Monday, January 17, 2011

Upcoming appearances

So I decided a while back to sharply limit the number of conferences I went to, since I dislike travel. Naturally, that means that I suddenly realize I have committed to 5-6 speaking engagements over the next three months. At least most of them are in Austin.

If you're interested and able, please do come see me at one of the following appearances:
I may also be doing something for RISE on March 7. Stay tuned!

Reading :: Before Writing, Volume I

Before Writing: Volume 1: From Counting to Cuneiform
By Denise Schmandt-Besserat

Last month, I reviewed Denise Schmandt-Besserat's How Writing Came About, a popularization of her research on the origins of writing in the Western world. More specifically, that book was a popularization of Before Writing, Volume I, in which Schmandt-Besserat methodically lays out her argument. That argument, in a nutshell, is that writing emerged from a quirky Sumerian accounting system involving clay tokens. See my review of How Writing Came About for a more in-depth discussion of the argument and timeline. Here, I'm going to concentrate on the additional points that Schmandt-Besserat makes in this more elaborated volume.

Tokens, Schmandt-Besserat tells us, were the earliest uses of clay - predating pottery and architecture (p.29). (Occasionally, they were also made of stone, ocher, or plaster; p.30). She notes that when the token system was being developed, it started with simple tokens, then developed additional complex tokens. We know that these tokens comprised the same system because they "were found together in the same sites and the same hoards and were enclosed in the same envelopes"; they became perforated at the same time; and they are "the prototypes of pictographs representing basic commodities in the Sumerian script" (p.29). And whereas in the popular book Schmandt-Besserat described how the token system led to writing, here she also points out that once writing emerged, the token system dwindled, reverting to a few basic shapes (p.29).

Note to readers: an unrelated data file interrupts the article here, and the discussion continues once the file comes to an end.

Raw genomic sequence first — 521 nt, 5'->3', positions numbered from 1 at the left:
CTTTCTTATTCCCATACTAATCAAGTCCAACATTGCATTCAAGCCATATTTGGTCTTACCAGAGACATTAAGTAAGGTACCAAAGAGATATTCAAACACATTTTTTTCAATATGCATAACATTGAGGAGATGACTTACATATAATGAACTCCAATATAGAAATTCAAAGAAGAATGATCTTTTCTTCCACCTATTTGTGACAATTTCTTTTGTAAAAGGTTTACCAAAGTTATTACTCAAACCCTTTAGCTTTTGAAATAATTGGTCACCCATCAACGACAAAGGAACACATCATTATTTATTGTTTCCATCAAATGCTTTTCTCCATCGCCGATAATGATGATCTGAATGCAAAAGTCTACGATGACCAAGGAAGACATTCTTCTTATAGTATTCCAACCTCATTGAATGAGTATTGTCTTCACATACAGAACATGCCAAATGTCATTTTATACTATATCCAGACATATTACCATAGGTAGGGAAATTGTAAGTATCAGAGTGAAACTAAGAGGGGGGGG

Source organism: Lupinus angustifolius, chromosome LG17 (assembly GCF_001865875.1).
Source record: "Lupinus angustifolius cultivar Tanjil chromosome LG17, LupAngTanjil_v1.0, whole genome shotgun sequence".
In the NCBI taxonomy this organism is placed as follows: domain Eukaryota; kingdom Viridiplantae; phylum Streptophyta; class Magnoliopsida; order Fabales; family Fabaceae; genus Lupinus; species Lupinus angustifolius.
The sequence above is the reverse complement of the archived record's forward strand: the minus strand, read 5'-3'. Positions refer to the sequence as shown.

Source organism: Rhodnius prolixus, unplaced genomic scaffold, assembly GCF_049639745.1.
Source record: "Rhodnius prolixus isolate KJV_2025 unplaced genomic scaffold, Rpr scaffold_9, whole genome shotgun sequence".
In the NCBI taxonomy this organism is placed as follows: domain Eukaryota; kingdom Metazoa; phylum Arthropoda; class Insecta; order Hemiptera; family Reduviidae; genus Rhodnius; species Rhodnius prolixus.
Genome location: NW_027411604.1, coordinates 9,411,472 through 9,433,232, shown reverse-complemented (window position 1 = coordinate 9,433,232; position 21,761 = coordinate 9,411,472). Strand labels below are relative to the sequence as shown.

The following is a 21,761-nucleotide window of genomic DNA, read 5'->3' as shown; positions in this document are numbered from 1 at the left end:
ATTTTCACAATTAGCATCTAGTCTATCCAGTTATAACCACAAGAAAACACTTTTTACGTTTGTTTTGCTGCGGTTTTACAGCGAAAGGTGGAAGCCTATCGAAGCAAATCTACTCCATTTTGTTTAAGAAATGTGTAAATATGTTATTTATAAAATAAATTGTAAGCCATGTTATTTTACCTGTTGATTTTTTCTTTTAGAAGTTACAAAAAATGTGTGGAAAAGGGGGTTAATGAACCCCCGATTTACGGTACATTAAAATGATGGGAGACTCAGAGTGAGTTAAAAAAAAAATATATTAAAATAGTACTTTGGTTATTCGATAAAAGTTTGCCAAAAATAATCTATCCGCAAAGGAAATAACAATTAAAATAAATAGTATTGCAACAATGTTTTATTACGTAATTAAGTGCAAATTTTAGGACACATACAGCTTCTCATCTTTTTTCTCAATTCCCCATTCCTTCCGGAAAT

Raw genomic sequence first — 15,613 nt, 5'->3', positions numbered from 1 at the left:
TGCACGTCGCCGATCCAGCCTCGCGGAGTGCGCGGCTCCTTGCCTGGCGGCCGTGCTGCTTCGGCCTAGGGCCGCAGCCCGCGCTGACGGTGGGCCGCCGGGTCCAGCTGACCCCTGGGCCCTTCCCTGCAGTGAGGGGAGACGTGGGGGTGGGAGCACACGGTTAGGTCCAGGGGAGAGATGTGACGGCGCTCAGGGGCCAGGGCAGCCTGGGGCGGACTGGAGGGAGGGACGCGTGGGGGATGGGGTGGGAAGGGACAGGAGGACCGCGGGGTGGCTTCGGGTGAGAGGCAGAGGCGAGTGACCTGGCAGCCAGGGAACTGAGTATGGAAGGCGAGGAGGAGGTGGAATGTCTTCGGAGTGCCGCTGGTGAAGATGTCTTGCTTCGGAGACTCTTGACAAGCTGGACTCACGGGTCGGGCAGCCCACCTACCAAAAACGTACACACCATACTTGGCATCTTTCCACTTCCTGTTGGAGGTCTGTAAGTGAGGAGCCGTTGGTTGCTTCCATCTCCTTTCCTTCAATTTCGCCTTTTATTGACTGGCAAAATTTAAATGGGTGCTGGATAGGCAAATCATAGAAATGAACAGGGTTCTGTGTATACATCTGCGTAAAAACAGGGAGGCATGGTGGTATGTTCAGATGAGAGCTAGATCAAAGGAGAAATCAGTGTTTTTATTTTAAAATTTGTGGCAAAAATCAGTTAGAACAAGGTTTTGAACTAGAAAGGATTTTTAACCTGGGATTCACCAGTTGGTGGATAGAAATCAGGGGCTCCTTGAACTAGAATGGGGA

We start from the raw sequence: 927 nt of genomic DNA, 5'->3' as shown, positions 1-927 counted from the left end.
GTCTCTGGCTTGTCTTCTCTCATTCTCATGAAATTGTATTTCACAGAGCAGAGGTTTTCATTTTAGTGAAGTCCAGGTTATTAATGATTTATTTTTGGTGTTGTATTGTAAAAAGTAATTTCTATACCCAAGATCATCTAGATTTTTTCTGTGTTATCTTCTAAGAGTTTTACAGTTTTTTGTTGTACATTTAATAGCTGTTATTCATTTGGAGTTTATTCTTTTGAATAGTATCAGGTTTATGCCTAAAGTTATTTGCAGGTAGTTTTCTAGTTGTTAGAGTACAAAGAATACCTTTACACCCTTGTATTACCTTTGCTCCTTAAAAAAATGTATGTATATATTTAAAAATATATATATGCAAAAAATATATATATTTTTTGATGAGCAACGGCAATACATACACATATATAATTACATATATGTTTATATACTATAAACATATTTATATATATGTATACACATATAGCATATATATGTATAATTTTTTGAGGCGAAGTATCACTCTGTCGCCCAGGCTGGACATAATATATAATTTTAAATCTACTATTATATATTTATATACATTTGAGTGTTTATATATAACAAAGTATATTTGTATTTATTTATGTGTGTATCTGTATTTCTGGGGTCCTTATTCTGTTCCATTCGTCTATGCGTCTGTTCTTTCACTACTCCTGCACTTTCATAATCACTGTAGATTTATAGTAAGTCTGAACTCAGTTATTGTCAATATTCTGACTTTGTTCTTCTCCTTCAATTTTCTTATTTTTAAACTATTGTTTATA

Tokens varied in care and manufacturing from site to site. She notes only one possible piece of evidence for a mold; most were clearly made by hand, some even retaining fingerprints (pp.29-30).

Schmandt-Besserat emphasizes that these tokens were found in disturbed contexts: they were used, then discarded. Furthermore, 88.5% of tokens were from sacred precincts (p.62). In fact, tokens were associated with major public buildings decorated with clay cone mosaics (p.70). Complex tokens evolved in tune with the evolution of archaic Eama, she notes (p.73). In comparison, in Susa, "complex tokens do not appear during the fluorescence of the Susa temple but rather after its destruction by fire" (p.84) - a fact that suggests that the complex token system was introduced by conquerors (p.182).

Who were using these tokens? Most were found in storage units and dumps, although a few were found in houses, swept into hearths (p.95). Very occasionally they are found in tombs.

In the early 4th millennium BC, tokens began to be stored using two related methods. One was clay envelopes - basically hollow balls that were baked with the tokens inside. The other was strings that held perforated tokens; these strings were sealed with bullae that closely resembled small clay envelopes, but were solid, with the ends holding the strings (pp.108-109). Generally, envelopes held simple tokens, while strings held more complex ones (p.110). Counters held in envelopes tended to be smaller and more casually made; they crumble more easily and were likely not fired (p.123).